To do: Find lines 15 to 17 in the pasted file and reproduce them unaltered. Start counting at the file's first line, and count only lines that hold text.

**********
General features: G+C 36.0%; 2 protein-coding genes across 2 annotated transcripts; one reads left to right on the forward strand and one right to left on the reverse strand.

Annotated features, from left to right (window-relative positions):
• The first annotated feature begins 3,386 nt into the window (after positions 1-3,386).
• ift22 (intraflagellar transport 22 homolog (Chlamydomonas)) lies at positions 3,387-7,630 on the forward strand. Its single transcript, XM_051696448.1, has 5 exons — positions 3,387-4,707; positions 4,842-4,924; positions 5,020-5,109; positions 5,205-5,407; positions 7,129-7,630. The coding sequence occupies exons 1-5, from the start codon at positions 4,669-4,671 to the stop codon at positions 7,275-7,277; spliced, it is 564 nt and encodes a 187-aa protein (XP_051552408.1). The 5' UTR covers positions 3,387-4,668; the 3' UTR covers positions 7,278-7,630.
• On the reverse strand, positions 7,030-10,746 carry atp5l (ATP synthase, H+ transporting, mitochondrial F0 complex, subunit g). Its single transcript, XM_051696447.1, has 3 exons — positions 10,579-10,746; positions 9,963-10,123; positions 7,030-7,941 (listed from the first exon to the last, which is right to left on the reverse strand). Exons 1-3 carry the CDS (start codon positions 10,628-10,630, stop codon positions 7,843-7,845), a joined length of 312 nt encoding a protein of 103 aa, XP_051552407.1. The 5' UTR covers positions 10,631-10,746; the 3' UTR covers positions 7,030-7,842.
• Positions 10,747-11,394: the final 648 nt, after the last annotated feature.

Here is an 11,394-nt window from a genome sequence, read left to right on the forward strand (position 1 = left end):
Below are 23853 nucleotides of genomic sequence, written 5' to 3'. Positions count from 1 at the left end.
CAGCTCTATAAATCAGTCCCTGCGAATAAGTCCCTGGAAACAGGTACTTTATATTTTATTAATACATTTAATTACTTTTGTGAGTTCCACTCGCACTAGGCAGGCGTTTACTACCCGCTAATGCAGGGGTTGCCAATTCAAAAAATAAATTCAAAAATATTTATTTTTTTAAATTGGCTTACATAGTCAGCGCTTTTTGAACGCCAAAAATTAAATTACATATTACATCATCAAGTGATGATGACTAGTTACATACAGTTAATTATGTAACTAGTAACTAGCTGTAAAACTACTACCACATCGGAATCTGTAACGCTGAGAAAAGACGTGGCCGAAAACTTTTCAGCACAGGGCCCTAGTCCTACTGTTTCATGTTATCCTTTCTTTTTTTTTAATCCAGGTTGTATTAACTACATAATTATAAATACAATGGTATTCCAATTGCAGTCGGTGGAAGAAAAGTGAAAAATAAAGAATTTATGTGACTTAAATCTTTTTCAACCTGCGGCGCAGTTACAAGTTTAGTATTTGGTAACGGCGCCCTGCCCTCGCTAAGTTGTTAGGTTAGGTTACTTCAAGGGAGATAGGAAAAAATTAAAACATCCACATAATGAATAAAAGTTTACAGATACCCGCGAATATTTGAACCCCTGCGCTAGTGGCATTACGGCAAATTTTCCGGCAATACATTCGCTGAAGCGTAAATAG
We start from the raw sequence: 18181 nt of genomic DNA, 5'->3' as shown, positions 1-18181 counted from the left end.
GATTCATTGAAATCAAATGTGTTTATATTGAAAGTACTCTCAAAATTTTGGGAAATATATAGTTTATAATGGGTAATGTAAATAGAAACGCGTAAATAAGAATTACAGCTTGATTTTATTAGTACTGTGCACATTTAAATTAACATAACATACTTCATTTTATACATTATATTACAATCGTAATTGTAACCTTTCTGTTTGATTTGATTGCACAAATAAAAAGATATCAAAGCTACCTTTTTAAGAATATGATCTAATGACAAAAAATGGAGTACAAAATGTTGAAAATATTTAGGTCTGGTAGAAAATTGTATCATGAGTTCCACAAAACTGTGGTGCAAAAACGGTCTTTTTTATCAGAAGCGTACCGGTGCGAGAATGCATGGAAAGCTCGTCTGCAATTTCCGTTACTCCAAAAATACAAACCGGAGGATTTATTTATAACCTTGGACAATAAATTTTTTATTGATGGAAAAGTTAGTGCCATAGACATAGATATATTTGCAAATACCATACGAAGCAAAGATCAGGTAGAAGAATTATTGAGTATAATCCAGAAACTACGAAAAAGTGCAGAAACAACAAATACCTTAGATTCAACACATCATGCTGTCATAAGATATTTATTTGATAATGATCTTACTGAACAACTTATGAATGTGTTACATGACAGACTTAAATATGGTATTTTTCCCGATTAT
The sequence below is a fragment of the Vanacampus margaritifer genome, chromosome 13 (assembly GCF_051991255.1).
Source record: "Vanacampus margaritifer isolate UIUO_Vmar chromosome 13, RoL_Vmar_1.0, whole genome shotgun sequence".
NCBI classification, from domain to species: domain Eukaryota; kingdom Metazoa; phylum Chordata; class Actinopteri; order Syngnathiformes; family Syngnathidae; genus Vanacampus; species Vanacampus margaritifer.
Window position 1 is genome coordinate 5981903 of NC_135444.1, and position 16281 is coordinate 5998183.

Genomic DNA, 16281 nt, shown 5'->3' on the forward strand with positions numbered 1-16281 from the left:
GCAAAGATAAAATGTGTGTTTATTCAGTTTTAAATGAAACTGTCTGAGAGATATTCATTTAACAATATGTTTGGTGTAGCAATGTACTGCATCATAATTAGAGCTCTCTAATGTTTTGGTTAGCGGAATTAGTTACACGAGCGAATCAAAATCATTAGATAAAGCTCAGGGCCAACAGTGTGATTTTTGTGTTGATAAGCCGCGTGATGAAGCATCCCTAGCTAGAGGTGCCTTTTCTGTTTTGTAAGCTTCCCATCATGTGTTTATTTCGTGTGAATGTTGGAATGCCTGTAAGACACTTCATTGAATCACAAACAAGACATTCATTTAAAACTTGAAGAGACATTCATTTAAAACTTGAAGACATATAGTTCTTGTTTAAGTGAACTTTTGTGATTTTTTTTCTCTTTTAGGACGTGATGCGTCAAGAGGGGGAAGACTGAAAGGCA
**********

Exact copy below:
Window position 1 is genome coordinate 5981903 of NC_135444.1, and position 16281 is coordinate 5998183.

Genomic DNA, 16281 nt, shown 5'->3' on the forward strand with positions numbered 1-16281 from the left:
GCAAAGATAAAATGTGTGTTTATTCAGTTTTAAATGAAACTGTCTGAGAGATATTCATTTAACAATATGTTTGGTGTAGCAATGTACTGCATCATAATTAGAGCTCTCTAATGTTTTGGTTAGCGGAATTAGTTACACGAGCGAATCAAAATCATTAGATAAAGCTCAGGGCCAACAGTGTGATTTTTGTGTTGATAAGCCGCGTGATGAAGCATCCCTAGCTAGAGGTGCCTTTTCTGTTTTGTAAGCTTCCCATCATGTGTTTATTTCGTGTGAATGTTGGAATGCCTGTAAGACACTTCATTGAATCACAAACAAGACATTCATTTAAAACTTGAAGAGACATTCATTTAAAACTTGAAGACATATAGTTCTTGTTTAAGTGAACTTTTGTGATTTTTTTTCTCTTTTAGGACGTGATGCGTCAAGAGGGGGAAGACTGAAAGGCA